3. I watched the video and I read Kristof's article and they do conflict. In one the girl is returned to her village and greets her mother, who seems indifferent to dismayed by her appearance. For one thing, she never smiles at her and does not return her hugs. She appears confused even. The audience is told that she cannot stay in the village and that she must return to town. The girl cries profusely and it is not clear why, never adequately explained why she is crying. We are told she wished to be reunited with her mother, but then it seems like she is crying because her mother is cold to her. The narration is not very helpful about this. Then she is shown being brought to the group home and greeted by happy girls. We are told everything will be all right because they will be her family. As Somerby correctly notes, the chronology can be different than what is presented by PBS for all we know. The story told by Kristof in his earlier article is entirely different. Somerby is presenting a narrative that assume Kristof is correct and PBS has rearranged things. It seems jarring because most of us would be more likely to trust PBS than Kristof's original article. We don't really know which version is right. Since Kristof is involved in both, he is responsible for the discrepancy, no matter what happened.

      Alfre Woodward, to her credit, keeps saying she doesn't know why she is there or how to help. She does seem like a spare wheel. Perhaps she was a chaperone.

    4. The comment @ 6:34 is interesting to say the least.

      "I watched the video and I read Kristof's article and they do conflict. In one the girl is returned to her village and greets her mother, who seems indifferent to dismayed by her appearance. For one thing, she never smiles at her and does not return her hugs. She appears confused even."

      Here our commenter never makes clear whether she is referring to the video or the column or what the conflict between the two is. Our commenter may be referring to the video version since there are references to the mother never smiling, never returning hugs, and her confused appearance.
      This comports with what I saw in the video. It also is in total conformance with what Kristof wrote:

      "Yet the reunion was a letdown. Marilaine’s mom didn’t seem at all thrilled to see her daughter again...."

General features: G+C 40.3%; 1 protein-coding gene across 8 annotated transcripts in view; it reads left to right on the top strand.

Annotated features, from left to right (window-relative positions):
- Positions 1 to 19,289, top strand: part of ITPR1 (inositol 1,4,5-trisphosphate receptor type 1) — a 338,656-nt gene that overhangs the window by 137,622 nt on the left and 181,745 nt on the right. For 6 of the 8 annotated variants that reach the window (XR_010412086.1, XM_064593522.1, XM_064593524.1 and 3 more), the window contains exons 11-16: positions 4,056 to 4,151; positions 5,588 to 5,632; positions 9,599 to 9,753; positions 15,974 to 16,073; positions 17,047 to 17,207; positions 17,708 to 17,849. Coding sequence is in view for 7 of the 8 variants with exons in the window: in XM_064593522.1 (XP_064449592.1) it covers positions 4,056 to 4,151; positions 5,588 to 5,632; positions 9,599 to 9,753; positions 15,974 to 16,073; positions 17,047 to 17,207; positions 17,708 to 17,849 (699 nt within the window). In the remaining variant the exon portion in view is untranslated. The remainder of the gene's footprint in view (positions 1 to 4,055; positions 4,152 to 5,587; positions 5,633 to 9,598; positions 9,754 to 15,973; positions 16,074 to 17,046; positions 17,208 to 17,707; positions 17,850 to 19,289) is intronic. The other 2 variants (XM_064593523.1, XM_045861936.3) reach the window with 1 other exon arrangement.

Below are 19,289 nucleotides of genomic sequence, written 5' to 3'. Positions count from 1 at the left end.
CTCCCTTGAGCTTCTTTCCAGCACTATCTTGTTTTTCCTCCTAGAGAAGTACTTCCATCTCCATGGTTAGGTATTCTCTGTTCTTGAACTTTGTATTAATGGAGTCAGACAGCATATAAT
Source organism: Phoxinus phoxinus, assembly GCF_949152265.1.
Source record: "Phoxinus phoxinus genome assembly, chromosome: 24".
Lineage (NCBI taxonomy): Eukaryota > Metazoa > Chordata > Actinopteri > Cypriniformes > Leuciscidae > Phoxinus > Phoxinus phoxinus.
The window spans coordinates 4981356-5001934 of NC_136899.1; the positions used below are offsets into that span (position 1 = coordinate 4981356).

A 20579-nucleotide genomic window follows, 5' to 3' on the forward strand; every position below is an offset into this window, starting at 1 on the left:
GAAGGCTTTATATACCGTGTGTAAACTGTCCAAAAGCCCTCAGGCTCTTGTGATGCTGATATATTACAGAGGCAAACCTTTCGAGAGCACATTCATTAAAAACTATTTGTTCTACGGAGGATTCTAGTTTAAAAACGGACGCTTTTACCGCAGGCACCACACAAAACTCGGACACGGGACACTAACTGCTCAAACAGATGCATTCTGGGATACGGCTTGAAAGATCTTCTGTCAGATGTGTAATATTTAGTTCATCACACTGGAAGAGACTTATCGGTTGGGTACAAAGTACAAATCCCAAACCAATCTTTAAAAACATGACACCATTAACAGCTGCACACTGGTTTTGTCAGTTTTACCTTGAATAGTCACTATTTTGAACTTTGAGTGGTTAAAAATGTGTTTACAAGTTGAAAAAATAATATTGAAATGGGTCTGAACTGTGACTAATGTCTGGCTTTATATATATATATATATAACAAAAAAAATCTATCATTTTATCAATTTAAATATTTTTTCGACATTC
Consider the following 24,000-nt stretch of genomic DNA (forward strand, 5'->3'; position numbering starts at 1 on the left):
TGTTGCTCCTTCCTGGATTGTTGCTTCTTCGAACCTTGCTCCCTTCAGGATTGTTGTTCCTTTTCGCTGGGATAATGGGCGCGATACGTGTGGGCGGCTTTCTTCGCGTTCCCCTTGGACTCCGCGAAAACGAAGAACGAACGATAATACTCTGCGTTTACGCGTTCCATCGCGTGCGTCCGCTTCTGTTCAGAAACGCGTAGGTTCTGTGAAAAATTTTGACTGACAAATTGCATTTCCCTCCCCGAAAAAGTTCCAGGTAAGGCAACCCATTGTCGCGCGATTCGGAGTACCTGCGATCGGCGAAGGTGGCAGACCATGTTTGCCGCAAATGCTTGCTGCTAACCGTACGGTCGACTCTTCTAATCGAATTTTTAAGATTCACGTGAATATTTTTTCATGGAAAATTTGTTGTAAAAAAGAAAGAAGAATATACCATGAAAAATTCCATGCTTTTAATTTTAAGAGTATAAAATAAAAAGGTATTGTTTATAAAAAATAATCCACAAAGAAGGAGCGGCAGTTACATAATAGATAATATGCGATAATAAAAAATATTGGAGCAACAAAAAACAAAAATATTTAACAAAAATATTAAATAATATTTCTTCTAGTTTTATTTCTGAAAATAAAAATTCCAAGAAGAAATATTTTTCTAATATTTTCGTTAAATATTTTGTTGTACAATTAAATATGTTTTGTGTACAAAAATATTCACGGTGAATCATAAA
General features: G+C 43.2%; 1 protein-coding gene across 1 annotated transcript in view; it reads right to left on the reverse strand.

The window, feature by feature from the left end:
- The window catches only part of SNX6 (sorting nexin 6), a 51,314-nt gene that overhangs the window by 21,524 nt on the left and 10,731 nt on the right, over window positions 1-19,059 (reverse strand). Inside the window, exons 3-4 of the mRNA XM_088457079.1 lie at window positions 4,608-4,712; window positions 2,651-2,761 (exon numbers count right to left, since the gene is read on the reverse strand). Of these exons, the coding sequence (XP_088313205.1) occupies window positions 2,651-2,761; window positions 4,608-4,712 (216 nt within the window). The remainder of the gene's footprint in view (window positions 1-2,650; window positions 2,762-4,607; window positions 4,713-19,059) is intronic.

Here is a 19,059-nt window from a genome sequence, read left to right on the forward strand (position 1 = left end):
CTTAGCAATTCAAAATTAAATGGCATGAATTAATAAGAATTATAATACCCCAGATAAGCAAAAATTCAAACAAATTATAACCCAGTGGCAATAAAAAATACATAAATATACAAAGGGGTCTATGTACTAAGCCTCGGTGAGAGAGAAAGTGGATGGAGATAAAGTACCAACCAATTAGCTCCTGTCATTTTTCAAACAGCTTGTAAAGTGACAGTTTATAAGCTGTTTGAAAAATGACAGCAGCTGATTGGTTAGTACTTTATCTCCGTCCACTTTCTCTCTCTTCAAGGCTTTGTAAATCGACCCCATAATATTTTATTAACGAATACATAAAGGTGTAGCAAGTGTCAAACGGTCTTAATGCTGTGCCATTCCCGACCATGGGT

Our commenter then admits a great deal of confusion, but notes:

      "As Somerby correctly notes, the chronology can be different than what is presented by PBS for all we know. The story told by Kristof in his earlier article is entirely different."

      The confusion could be caused by Somerby, not Kristof or PBS. Bob, who attacked Kristof all week for words he left out and word counts he didn't mention, leaves out a fundamental part of Kristof's telling of this story 14 months ago. The story wasn't finished when Kristof wrote his column. It was still in process:

      "The authorities will probably eventually let Marilaine return to the Restavek Freedom Foundation safe house...." Kristof wrote.

      Presumably the story of her return to the safe house to stay was based in part on decisions made after Kristof's column appeared, during that year or so before the documentary was finished and edited.

      I love how Somerby readers seem to revel at his critiques of what other leave out, what others don't say, in the space allotted to them for a short column or even a half hour documentary segment. He has the luxury afforded to him of no limitations of fault he can find after the fact. Kristof can't tell the whole story in 750 words. And Kristof co-wrote the book on which the documentary is in part based. But he did not get credit for the script. He did not produce, direct, or edit the film. And when Bob Somerby omits a crucial piece of chronology when attacking inconsistencies between a column and a film, and one of the inconsistencies he attacks is chronology, you have to throw your hands up in absolute amazement at both the gall of the blogger and the gullibility of his readers.

      Kristof, Somerby says, is a cruel creepy man who doesn't care about kids. Somerby, his fans boast, is the truth teller, fighting the plutocrats and those who greedily do their bidding. Bullshit.

      Krtistof is no prize. But Somerby has become a complete crackpot.

    5. Kristof doesn't make any attempt to tell the whole story in 750 words or lament that he doesn't have more. The word limits are his friend, because it enables him to mischaracterize in order to sell his argument, which is almost always that "Nicholas Kristof is a deeply caring, compassionate man."